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Wisconsinites protest threat to overturn Roe v. Wade PDF Print E-mail
Written by Wisconsin Examiner Republish   
Monday, 16 May 2022 16:10

abortion-2022-choice-rally-madison"I don't think it's a matter of there's less approval and support in small towns, I think it's more you just feel like you can't say anything.” – Zoe Thayer on prochoice sentiment in Sauk City.

MADISON - Hundreds of protesters filled the western corner of the Capitol lawn on Saturday advocating for abortion rights in light of the leaked Supreme Court draft decision that would overturn Roe v. Wade.

Among them, one woman, who asked not to be named, held a sign showing a black-and-white photograph of her grandmother. With nine children at home, her grandmother had sought an illegal abortion in the early 1920’s and died. Her granddaughter’s sign read, “She had a heartbeat too.”

“The consequences of overturning Roe v Wade cannot be overstated,” Gov. Tony Evers told the crowd. “I’m old enough to remember the way things were before Roe. And it wasn’t pretty. That’s why I’m here to tell you today that we cannot go back. We can never go back.”

Evers addressed the crowd in a pink Planned Parenthood t-shirt and touted his vetoes of several bills passed by the Republican-led Legislature that would have restricted abortion access.

tony-evers-choice-rally-2022“I am a proud defender of reproductive rights,” Evers said. “I will never stop fighting to make sure you have a right to make your own reproductive health care decision without the interference of politicians.”

It was hardly surprising to hear such sentiments expressed at a rally in Madison. But a similar message was echoed by protesters in more conservative Sauk City.

“If women don’t have access to reproductive health measures, regardless of what you call them, they will die,” Terry Wellman said. “Their children will die. Their other children will be orphaned. Their families will be heartbroken. This is ridiculous.”

“To us, abortion is just part of women’s health,” Wellman’s  husband Chuck added. “If they need it, they need it. And we’re not gonna watch people die just because of an ectopic pregnancy that no one will help them with. That’s outrageous.”

The Wellmans, who live in Illinois but have a summer home near Sauk City, were two of about 60 protestors who gathered Saturday to line  the Highway 12 bridge over the Wisconsin River, the main thoroughfare in and out of Sauk City. It was one of several protests in smaller communities across Wisconsin.

2022-zoe-thayer-sauk-cityFor the younger protesters, such as Zoe Thayer, who was there with her mother, Jill, the protest was a chance to show support for a subject that doesn’t get talked about a lot in their communities.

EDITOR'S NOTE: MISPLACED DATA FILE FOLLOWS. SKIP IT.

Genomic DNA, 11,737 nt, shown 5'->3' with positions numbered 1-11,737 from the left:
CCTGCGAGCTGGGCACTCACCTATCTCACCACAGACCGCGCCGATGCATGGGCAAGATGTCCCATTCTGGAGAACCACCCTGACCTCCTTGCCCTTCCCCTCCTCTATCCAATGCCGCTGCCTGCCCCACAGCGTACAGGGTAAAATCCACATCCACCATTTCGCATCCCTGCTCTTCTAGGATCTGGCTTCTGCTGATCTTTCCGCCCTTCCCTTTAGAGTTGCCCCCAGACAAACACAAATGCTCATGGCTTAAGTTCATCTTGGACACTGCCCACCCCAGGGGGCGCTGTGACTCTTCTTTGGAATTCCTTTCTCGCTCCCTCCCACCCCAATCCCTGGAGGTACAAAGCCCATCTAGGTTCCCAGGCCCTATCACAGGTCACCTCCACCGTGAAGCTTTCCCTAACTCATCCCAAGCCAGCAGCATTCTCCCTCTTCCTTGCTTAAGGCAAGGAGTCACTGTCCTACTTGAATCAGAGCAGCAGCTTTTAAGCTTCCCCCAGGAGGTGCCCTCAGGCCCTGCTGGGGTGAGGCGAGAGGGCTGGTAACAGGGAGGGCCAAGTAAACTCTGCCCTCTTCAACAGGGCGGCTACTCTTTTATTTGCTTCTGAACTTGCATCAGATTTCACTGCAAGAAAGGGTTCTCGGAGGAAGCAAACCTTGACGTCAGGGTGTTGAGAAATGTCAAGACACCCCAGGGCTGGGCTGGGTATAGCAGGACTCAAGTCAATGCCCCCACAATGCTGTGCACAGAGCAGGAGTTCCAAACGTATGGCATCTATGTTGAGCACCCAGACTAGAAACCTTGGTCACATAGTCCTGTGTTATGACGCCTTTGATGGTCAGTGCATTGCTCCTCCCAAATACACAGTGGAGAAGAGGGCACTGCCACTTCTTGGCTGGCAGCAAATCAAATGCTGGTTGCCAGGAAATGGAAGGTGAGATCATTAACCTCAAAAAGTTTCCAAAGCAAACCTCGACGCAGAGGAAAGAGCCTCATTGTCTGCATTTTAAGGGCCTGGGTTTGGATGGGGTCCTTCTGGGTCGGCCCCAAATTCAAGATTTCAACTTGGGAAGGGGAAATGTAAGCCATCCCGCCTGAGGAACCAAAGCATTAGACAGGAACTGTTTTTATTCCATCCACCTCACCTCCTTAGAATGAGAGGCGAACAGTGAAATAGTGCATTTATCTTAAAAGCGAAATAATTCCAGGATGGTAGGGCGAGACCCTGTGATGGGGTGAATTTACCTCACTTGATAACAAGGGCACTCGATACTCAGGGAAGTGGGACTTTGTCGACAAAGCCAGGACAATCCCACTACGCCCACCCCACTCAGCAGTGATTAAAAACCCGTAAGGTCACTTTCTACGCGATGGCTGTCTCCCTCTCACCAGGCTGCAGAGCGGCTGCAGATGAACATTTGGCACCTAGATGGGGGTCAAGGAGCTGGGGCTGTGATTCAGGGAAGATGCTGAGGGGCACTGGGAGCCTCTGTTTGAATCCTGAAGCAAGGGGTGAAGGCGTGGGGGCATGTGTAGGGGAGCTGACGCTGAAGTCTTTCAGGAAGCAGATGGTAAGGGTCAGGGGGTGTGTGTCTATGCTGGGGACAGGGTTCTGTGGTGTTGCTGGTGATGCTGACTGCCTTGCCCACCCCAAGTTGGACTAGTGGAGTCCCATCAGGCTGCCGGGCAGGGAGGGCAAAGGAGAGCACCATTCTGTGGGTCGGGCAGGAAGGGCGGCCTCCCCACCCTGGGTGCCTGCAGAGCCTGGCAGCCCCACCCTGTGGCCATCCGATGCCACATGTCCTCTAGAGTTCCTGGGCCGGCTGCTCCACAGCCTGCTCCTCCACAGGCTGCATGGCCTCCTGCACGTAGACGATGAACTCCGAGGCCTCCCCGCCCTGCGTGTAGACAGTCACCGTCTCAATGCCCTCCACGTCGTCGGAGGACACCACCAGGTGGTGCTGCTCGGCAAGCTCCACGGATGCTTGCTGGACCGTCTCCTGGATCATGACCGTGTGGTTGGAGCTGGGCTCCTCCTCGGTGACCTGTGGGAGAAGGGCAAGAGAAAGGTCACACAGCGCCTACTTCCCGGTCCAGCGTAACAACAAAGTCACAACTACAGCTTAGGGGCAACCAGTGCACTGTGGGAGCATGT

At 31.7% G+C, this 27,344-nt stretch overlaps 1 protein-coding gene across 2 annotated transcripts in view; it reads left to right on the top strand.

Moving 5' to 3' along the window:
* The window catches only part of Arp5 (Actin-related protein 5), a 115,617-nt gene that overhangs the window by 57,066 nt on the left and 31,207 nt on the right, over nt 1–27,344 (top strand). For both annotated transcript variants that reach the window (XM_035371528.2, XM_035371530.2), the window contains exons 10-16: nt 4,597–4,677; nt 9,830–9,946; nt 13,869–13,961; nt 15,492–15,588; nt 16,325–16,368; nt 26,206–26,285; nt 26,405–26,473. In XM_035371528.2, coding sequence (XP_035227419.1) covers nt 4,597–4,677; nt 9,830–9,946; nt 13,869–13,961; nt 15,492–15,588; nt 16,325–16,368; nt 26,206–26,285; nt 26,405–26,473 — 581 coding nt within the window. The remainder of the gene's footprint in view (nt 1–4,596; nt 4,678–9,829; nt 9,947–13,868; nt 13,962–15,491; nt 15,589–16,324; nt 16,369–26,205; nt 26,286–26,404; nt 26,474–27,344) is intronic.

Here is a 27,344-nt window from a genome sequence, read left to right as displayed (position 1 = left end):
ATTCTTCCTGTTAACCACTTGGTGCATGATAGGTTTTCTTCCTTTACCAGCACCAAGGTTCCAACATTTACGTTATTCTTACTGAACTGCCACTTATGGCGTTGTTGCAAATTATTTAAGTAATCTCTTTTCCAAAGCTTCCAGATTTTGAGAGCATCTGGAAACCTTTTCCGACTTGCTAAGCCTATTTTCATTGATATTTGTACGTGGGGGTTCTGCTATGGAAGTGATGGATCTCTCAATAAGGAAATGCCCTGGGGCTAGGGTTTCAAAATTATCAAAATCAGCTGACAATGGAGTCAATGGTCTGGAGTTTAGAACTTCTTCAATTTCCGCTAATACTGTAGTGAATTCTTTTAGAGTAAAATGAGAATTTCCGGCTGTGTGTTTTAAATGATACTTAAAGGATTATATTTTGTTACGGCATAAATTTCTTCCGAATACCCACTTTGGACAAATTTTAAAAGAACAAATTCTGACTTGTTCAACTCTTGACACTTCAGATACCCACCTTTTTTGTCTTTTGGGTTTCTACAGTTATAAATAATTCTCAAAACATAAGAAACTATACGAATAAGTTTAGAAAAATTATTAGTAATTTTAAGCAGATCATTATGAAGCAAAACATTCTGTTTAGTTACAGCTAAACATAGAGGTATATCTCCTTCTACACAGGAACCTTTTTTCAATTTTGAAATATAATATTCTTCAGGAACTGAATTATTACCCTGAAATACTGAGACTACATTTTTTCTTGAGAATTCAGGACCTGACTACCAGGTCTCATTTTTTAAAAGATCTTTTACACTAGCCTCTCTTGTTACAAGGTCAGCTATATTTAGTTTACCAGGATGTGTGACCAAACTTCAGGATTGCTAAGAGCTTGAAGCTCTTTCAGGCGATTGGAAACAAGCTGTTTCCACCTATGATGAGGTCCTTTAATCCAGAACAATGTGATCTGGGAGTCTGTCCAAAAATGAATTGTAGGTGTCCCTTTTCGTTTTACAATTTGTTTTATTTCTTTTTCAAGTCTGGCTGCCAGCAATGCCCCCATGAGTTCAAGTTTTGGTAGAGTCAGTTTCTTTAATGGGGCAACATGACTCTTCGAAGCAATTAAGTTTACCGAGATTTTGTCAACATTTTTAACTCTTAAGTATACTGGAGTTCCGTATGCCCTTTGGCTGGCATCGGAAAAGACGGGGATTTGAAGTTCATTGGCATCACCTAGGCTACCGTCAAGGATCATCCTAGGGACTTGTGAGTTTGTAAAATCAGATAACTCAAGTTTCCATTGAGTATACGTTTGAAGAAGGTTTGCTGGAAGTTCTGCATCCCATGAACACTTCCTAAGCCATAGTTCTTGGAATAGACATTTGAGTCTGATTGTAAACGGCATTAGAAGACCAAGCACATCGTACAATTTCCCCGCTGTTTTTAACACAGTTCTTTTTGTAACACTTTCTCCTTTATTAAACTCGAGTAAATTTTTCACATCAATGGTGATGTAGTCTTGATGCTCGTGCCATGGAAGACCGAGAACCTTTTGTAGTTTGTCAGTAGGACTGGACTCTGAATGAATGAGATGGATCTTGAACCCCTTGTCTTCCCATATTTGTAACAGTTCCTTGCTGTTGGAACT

“In small towns it feels like we don’t have a voice,” Thayer said. “People aren’t as loud in small towns versus in big towns like Madison. So I don’t think it’s a matter of there’s less approval and support in small towns, I think it’s more you just feel like you can’t say anything.”

Shortly after the Supreme Court’s draft decision was released, Charles Franklin, director of the Marquette Law School poll, compiled data from the last decade into charts and graphs showing Wisconsinites have consistently supported abortion access in all or most cases.

Even in the Village of Walworth Saturday’s coordinated action drew more than 100 protesters. And while, as in Sauk City, the protest in Walworth drew some negative attention, a large number of passing drivers honked and whooped in solidarity.

“We’re not the minority. We are the majority,” said Jill Mathews from Baraboo. “And unfortunately, those who have religious beliefs that ban abortion, that they think they should ban abortion, they are the ones who believe that they should choose for the rest of us. And that’s not appropriate. You have your choice. I have my choice. And that’s the way it is. And that’s the way it should be for all of our life choices.”

For Mathews the issue of abortion struck close to home. Her mother had been a Planned Parenthood manager and “had been through quite a bit” Mathews said. Mathews was at the protest with her daughter, Mariellen Fleener, and granddaughter, 5-year-old Vivian Fleener.

“It’s very emotional because I want choice for my grandbaby,” Mathews said. “I want her to have a healthy uterus. I want her to have a healthy pregnancy and I want her to have a healthy life.”

Theirs wasn’t the only multi-generational family on the bridge. Zoe Whaley from Spring Green held a sign that read “A Mother By Choice, For Choice.”

“Motherhood is wonderful and it’s also incredibly challenging. And it should be something that I think every person who decides to become a mother or parent has the choice whether or not they do so,” Whaley said. “Our country doesn’t provide much support for parents after a child is born so I think that it becomes even more essential that people have the right to make a decision whether they want to become parents.”

She was there with her husband, 3-month old son, and mother, Gigi LaBudde, who said she had an abortion. LaBudde already had three children when she had an unplanned pregnancy.

“It was a hard choice but it was based on finances, mental health, anticipating what it would be like with this unplanned pregnancy and what kind of life we wanted to give our children,” LaBudde said. “It’s of course a hard decision when you’re in a stable relationship and you love your children, but it’s a choice. I want it to remain a choice.”


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